Soybean is the crop with the greatest participation in both countries' planted area. However, there is a great difference between the extension of Argentina and Brazil's planted area and the volume of production, naturally. In 2017/18 cycle, Brazilian farmers planted 35.1 thousand hectares of soybeans, almost doubling Argentina (17.7 MH). In addition, the intensified use of fertilizers in Brazil and the incentive to technological innovation in genetic engineering applied to seeds in this country underpin the productivity considerably.
As for soybean crushing, Argentine crushing industry stands out in the world for its efficiency, concentration and state-of-the-art technology. Crushing plants in Argentina are larger and more modern from those in Brazil. Actually, despite the fact that Brazil produces twice as much soybeans as Argentina, our country has a milling capacity of almost 10 million tons more than Brazil.
In 2017/18, only 36.3 million tons of soybeans were industrialized in Argentina due to the drought. The national crushing volume in the previous cycles always exceeded 40 Mt. Despite being below the normal, if compared with the national production of almost 35 Mt, the "crushing / soybean production" ratio exceeded 100% due to greater beans imports and the large beginning stocks that compensated for lower production.
Although the domestic markets of Argentina and Brazil have very different structures, both soybean complexes have a strong export profile. Brazil is relatively stronger in beans exports, while Argentina stands out for its shipments of soybean oil and meal.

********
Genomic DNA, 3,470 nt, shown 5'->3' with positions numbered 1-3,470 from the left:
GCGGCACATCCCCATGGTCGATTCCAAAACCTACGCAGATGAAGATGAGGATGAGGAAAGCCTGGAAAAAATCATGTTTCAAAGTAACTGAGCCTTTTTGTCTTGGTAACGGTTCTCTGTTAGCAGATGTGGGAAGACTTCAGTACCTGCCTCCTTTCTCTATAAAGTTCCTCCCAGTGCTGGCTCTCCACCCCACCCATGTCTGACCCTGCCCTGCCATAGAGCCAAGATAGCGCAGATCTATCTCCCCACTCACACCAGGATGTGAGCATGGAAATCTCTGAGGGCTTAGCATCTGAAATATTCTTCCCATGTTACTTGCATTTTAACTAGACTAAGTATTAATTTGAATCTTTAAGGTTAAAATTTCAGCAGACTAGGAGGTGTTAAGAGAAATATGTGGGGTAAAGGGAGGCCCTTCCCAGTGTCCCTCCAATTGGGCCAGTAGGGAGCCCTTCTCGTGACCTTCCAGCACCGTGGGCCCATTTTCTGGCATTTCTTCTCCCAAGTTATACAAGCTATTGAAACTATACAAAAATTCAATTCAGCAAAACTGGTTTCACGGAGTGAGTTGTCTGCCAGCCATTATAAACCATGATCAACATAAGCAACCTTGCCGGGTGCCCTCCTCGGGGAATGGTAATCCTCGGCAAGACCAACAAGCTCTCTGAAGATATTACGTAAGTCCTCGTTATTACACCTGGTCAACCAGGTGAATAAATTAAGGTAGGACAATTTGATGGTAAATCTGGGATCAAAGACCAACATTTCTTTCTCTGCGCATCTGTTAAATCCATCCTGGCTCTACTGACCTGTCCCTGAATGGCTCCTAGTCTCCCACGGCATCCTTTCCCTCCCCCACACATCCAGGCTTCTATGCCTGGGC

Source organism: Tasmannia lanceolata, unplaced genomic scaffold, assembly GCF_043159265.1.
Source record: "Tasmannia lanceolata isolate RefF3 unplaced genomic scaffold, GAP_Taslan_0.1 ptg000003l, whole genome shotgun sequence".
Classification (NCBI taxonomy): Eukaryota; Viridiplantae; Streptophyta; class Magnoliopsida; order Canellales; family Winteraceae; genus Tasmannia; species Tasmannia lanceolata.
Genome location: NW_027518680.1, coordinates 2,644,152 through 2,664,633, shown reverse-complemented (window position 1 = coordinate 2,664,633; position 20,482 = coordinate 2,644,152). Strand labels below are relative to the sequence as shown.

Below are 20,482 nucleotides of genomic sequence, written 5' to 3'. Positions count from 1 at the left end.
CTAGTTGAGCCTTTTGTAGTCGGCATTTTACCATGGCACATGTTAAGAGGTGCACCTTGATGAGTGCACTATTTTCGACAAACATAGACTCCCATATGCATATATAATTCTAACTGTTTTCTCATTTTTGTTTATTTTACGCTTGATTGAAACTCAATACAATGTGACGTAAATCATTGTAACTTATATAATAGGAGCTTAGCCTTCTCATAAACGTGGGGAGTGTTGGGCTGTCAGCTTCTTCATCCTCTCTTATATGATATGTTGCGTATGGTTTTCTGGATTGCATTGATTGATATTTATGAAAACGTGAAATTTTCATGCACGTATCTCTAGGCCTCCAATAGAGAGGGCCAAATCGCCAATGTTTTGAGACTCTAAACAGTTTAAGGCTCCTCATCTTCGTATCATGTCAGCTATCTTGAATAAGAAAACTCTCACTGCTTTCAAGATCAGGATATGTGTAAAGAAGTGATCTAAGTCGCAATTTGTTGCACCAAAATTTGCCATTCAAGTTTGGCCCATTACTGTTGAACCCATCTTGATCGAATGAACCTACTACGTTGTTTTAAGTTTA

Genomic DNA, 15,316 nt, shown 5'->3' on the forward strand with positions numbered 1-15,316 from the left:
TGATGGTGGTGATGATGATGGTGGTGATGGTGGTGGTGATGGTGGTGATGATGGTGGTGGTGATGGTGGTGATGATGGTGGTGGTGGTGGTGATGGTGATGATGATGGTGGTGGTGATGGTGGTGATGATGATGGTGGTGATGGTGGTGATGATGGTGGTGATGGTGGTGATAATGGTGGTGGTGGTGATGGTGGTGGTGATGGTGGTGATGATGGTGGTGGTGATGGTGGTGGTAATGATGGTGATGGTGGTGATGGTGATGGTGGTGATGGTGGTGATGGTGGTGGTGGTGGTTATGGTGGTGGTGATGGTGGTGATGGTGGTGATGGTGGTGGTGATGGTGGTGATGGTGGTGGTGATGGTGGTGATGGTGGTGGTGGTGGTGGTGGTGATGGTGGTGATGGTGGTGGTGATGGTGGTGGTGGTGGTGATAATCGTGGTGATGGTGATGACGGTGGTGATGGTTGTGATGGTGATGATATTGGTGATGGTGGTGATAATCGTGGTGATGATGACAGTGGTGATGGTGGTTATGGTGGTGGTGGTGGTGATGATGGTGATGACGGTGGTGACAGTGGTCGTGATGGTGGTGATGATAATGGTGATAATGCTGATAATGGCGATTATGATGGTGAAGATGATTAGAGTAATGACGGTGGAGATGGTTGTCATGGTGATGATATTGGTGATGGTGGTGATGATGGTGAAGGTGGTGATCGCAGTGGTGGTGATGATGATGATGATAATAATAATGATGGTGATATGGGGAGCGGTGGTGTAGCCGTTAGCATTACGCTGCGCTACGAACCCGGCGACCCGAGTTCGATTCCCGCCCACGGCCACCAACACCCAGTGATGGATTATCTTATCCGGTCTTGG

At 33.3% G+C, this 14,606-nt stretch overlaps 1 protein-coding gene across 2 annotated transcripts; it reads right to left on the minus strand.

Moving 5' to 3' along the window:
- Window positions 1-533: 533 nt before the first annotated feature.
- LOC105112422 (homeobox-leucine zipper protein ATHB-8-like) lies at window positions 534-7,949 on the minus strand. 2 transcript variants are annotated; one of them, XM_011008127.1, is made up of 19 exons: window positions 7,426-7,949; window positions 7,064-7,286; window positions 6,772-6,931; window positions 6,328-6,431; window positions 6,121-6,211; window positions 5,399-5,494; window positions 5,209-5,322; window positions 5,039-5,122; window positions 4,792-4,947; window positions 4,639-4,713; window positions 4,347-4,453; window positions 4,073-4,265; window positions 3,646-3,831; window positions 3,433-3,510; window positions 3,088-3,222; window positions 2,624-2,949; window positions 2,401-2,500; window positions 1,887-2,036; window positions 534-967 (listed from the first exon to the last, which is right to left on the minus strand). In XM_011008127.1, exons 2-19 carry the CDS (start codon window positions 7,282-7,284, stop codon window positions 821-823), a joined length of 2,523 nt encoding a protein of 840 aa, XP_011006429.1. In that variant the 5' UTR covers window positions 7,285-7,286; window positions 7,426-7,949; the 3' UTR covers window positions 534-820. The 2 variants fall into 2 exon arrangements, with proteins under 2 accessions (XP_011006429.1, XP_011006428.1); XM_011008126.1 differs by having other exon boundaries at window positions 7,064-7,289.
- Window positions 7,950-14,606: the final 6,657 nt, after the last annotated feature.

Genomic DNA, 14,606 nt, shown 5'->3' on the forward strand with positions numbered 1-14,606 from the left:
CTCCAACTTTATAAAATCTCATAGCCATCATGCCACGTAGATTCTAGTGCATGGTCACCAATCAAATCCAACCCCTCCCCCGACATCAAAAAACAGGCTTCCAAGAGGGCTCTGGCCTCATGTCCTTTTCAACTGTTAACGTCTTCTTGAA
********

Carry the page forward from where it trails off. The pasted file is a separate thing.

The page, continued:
Brazil exported 68% of its soybeans production in the 2017/18 and 65% in 2018/19, while Argentine beans exports rose from 11% to 29% in the cycles considered, amid US-China war trade. The greater Chinese demand for soybeans reduced the incentives to crush oilseeds within the Argentina's borders.
Furthermore, domestic consumption of soybeans by-products in both countries is very different. Brazil is able to export its soybeans by-products only after supplying its large domestic demand (51% of meal and 81% of oil). Argentina, on the other hand, has a much smaller domestic demand (around 8% of meal and 35% of oil); therefore, it can ship a large proportion of industrialized products. Thus, Argentina sales abroad than 90% of its soybean meal production and around 65% of the oil, while Brazil only ships around 45% and 17%, respectively.
The features of each soybean complex respond to Brazil and Argentina's comparative advantages. Brazilian superiority in terms of production volume enables the country to export a great proportion of beans; while Argentina, thanks to its more efficient installed crushing capacity specializes on the export of soybean by-products. It should also be noted that the tax system in Brazil tends to promote beans exports over soybeans by-products exports.
To conclude, despite the similarities between the two complexes, there are significant structural differences between them. On the one hand, Brazil has a vast fertile surface and the potential to expand its agricultural frontier, while Argentina stands out for the efficiency of its industrial hub enable to originate products with greater value added. Both countries have comparative advantages and disadvantages that define each soybean complex profile in order to take advantages of its strengths optimally.